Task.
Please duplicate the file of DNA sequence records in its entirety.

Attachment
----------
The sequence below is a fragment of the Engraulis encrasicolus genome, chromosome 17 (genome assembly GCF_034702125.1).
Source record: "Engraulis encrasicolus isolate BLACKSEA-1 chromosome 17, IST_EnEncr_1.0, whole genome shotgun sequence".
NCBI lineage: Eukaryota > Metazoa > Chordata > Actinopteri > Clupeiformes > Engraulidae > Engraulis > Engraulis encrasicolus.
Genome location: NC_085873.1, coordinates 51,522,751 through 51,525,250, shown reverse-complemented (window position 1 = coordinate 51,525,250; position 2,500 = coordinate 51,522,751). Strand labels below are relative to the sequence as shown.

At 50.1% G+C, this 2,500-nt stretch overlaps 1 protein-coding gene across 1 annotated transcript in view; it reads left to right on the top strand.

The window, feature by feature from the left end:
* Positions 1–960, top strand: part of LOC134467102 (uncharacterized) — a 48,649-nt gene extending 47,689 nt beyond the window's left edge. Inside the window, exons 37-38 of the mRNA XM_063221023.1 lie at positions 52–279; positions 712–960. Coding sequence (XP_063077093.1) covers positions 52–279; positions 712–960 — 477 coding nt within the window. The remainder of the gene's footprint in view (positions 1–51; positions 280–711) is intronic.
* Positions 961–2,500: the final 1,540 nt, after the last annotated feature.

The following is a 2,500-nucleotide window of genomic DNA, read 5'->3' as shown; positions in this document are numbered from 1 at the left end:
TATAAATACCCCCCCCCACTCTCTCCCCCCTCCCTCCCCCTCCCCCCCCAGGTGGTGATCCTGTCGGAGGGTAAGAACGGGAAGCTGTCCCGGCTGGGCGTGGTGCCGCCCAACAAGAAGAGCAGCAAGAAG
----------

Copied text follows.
The sequence below is a fragment of the Engraulis encrasicolus genome, chromosome 17 (genome assembly GCF_034702125.1).
Source record: "Engraulis encrasicolus isolate BLACKSEA-1 chromosome 17, IST_EnEncr_1.0, whole genome shotgun sequence".
NCBI lineage: Eukaryota > Metazoa > Chordata > Actinopteri > Clupeiformes > Engraulidae > Engraulis > Engraulis encrasicolus.
Genome location: NC_085873.1, coordinates 51,522,751 through 51,525,250, shown reverse-complemented (window position 1 = coordinate 51,525,250; position 2,500 = coordinate 51,522,751). Strand labels below are relative to the sequence as shown.

At 50.1% G+C, this 2,500-nt stretch overlaps 1 protein-coding gene across 1 annotated transcript in view; it reads left to right on the top strand.

The window, feature by feature from the left end:
* Positions 1–960, top strand: part of LOC134467102 (uncharacterized) — a 48,649-nt gene extending 47,689 nt beyond the window's left edge. Inside the window, exons 37-38 of the mRNA XM_063221023.1 lie at positions 52–279; positions 712–960. Coding sequence (XP_063077093.1) covers positions 52–279; positions 712–960 — 477 coding nt within the window. The remainder of the gene's footprint in view (positions 1–51; positions 280–711) is intronic.
* Positions 961–2,500: the final 1,540 nt, after the last annotated feature.

The following is a 2,500-nucleotide window of genomic DNA, read 5'->3' as shown; positions in this document are numbered from 1 at the left end:
TATAAATACCCCCCCCCACTCTCTCCCCCCTCCCTCCCCCTCCCCCCCCAGGTGGTGATCCTGTCGGAGGGTAAGAACGGGAAGCTGTCCCGGCTGGGCGTGGTGCCGCCCAACAAGAAGAGCAGCAAGAAG